By Devidutta Tripathy and Siva Govindasamy
NEW DELHI/SINGAPORE Jan 14 India could ease
restrictions that prevent some of its domestic airlines from
flying on international services within a month, potentially
benefiting start-ups set up by Singapore Airlines and
Malaysia's AirAsia that aim to begin operations in
New Delhi is also considering a proposal to allow Airbus's
A380 planes to land at local airports, aviation
minister Ajit Singh said on Tuesday.
India's ban on A380s is mainly due to concerns that foreign
carriers may further hurt state-run Air India by grabbing a
larger share of international traffic.
Under existing rules, Indian carriers are also required to
be in operation for at least five years and have 20 aircraft to
be eligible to fly international routes.
Singh told reporters that New Delhi would seek the federal
cabinet's approval by next month to "scrap this rule".
"At a macro level, this restores credibility to the Indian
aviation sector," said Amber Dubey, an aviation expert at
consultancy KPMG, of the Indian government's plans.
"It shows that the policy direction is always towards
greater competition, the respect for logic, and being more
aligned to global best practices," he said.
Indian conglomerate Tata Sons has formed a joint venture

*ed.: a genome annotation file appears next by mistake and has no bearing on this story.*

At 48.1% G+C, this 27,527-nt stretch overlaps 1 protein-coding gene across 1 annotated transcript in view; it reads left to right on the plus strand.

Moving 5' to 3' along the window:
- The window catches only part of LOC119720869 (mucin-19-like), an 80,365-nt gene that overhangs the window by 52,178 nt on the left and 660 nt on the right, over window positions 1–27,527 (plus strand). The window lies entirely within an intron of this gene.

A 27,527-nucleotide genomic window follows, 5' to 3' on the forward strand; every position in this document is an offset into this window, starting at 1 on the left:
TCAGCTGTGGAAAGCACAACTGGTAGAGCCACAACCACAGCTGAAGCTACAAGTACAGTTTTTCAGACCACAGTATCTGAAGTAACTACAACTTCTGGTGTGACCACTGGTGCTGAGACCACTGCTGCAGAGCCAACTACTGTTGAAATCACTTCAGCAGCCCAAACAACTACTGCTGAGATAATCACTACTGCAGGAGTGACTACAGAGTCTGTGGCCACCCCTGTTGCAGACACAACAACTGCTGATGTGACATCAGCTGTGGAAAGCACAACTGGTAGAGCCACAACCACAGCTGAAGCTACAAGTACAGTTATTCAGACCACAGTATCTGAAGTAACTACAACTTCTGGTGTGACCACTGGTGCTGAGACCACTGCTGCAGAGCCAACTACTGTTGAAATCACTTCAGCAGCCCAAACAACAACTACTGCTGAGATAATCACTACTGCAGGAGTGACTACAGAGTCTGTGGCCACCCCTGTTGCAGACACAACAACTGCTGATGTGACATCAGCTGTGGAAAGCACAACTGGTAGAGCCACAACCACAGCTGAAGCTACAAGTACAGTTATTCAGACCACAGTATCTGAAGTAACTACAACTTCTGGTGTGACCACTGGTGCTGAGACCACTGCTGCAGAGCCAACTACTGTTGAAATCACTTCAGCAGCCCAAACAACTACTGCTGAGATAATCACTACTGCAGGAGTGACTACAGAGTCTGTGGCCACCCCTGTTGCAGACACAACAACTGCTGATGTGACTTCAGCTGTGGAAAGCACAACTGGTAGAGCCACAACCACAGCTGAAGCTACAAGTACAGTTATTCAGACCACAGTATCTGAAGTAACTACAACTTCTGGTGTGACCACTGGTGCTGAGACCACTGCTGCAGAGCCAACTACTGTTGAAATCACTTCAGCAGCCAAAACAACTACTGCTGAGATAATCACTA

with SIA to start up a full service carrier, which is expected
to begin operations in the second half of 2014.
Tata is also an investor in AirAsia India, which is expected
to compete in the Indian low-cost market from the second half of
the year. Indian low-cost carrier GoAir, which began operations
in 2005 but has fewer than 20 aircraft, could also be a
India's overall air passenger traffic is expected to triple
from 2010-20 to 452 million annually, as rising income levels
help more people fly in the country of 1.25 billion.
BIG PLANS FOR BIG PLANES
Dubey said opening up the market to A380s could push down
international fares as one aircraft can accommodate more
passengers, keeping costs lower.
He said major airports in New Delhi and Mumbai were already
in position to receive the super-jumbos, but smaller airports
would need to be assessed to see if they can handle the planes.
"We have asked for comments from ground handling and
immigration, security basically. Because this is the
infrastructure which will be affected because one plane will
have up to 500-600 passengers at a time. So we are awaiting
their comments," said civil aviation minister Singh.
A change could benefit carriers like Singapore Airlines,
Emirates, Lufthansa and British Airways
that operate the super-jumbo and fly to India, as well A380
customers like Etihad and Qatar Airways who have not taken
delivery of the aircraft.
Kingfisher Airlines was the only Indian A380
customer, but Airbus said on Monday that it had revoked that
order. The Indian carrier, which had ordered five A380s, stopped
operations in October 2012 after several years of losses.